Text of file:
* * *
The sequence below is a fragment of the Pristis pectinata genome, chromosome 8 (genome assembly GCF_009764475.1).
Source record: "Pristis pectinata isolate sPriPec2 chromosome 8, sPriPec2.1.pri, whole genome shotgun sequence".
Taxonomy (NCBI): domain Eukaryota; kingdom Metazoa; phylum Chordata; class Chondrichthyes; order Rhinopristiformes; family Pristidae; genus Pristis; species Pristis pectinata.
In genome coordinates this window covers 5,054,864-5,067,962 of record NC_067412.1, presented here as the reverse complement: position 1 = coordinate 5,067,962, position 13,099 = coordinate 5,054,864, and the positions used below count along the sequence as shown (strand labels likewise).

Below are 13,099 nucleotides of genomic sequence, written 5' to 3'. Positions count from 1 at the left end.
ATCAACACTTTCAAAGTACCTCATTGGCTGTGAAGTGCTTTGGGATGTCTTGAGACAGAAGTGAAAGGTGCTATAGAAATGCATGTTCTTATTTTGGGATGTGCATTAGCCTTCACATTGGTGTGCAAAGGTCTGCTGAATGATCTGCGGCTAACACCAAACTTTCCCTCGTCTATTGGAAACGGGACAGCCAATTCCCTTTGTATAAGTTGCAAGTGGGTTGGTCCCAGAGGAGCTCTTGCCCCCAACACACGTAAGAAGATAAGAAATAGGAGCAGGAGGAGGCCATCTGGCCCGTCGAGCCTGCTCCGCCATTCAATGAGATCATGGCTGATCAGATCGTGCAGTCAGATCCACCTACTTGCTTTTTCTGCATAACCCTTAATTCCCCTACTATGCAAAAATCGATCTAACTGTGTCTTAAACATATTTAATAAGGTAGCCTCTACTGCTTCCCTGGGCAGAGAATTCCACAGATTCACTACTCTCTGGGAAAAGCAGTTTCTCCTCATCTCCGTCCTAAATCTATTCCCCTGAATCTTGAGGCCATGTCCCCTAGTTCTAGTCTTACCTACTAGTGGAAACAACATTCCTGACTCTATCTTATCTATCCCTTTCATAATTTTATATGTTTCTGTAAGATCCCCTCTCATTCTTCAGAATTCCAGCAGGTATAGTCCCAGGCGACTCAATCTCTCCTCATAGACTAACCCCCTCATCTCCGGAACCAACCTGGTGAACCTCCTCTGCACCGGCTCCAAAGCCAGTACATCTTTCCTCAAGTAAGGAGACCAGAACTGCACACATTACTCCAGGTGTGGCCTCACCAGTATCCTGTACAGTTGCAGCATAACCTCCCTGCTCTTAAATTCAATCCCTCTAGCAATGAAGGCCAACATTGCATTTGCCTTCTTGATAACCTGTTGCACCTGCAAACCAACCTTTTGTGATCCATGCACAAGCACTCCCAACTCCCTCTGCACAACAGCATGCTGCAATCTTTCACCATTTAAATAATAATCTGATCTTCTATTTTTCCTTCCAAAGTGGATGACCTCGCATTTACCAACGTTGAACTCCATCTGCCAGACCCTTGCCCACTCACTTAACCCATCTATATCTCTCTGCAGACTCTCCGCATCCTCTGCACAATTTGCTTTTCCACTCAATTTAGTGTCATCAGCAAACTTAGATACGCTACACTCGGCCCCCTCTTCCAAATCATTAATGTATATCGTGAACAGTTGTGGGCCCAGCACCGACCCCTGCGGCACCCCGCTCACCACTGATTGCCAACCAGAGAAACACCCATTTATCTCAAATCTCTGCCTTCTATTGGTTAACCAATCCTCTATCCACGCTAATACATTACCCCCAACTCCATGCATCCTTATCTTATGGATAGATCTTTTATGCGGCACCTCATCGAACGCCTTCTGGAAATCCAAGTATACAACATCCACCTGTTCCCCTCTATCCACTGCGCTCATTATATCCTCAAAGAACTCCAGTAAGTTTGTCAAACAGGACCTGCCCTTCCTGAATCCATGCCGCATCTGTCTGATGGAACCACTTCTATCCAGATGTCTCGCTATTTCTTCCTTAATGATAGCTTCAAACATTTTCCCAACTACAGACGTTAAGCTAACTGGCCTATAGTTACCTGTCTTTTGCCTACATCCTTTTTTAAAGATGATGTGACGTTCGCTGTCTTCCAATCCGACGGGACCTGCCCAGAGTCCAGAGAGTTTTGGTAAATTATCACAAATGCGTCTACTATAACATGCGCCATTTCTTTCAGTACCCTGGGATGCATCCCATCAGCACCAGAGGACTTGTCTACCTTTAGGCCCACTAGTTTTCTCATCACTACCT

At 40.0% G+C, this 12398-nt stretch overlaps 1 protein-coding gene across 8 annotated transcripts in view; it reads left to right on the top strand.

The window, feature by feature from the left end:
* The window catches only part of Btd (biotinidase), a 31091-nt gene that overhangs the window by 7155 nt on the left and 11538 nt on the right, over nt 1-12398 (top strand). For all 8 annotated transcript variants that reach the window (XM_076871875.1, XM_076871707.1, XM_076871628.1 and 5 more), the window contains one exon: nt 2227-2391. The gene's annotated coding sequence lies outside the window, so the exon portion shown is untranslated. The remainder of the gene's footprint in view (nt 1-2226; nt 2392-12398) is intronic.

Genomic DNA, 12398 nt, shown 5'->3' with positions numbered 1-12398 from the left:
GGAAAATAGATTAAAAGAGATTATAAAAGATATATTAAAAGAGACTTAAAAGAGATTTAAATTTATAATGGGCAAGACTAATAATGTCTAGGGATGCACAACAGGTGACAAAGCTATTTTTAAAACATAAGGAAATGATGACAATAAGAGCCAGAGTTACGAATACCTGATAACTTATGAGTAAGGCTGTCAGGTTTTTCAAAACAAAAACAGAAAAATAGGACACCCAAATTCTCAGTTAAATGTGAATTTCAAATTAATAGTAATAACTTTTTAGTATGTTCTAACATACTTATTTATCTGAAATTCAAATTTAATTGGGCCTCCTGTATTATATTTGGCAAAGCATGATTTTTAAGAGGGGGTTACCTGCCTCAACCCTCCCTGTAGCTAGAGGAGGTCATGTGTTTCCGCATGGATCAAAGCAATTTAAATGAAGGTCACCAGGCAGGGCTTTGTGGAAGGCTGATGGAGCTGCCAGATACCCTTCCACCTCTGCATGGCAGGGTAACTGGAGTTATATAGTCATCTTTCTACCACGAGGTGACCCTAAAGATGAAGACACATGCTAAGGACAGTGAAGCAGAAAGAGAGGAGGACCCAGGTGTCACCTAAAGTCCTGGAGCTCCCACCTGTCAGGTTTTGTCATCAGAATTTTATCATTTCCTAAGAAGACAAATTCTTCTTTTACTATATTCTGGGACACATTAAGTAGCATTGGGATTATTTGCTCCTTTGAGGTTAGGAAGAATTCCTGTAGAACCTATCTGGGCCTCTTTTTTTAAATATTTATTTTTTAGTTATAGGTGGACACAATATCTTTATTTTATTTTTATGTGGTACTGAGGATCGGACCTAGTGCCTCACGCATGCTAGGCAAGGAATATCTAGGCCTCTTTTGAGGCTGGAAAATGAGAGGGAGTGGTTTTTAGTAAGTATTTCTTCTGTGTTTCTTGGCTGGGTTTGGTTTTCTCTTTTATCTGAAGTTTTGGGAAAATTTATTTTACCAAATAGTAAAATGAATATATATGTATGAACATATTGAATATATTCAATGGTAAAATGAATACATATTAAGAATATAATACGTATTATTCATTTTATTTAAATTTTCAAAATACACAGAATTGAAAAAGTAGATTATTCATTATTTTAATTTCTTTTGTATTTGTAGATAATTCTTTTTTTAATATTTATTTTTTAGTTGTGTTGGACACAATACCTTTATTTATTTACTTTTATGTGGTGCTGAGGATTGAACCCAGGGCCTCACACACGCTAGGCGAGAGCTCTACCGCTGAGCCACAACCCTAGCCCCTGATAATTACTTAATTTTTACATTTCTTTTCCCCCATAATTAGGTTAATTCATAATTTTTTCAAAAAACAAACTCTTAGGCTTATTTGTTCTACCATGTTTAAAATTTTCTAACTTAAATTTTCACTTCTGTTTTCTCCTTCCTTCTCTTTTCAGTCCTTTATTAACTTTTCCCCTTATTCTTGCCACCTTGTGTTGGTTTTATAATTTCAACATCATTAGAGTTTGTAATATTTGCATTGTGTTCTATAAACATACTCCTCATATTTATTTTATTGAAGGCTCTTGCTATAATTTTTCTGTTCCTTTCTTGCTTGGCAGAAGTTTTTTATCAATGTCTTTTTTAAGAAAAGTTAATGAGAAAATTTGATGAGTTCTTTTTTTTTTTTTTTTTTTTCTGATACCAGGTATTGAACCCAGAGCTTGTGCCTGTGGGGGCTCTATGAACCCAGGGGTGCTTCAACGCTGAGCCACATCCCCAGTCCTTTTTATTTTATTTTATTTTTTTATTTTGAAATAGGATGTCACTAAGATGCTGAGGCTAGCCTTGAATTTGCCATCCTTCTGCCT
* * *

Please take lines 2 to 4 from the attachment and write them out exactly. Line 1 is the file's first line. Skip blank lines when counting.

Source record: "Pristis pectinata isolate sPriPec2 chromosome 8, sPriPec2.1.pri, whole genome shotgun sequence".
Taxonomy (NCBI): domain Eukaryota; kingdom Metazoa; phylum Chordata; class Chondrichthyes; order Rhinopristiformes; family Pristidae; genus Pristis; species Pristis pectinata.
In genome coordinates this window covers 5,054,864-5,067,962 of record NC_067412.1, presented here as the reverse complement: position 1 = coordinate 5,067,962, position 13,099 = coordinate 5,054,864, and the positions used below count along the sequence as shown (strand labels likewise).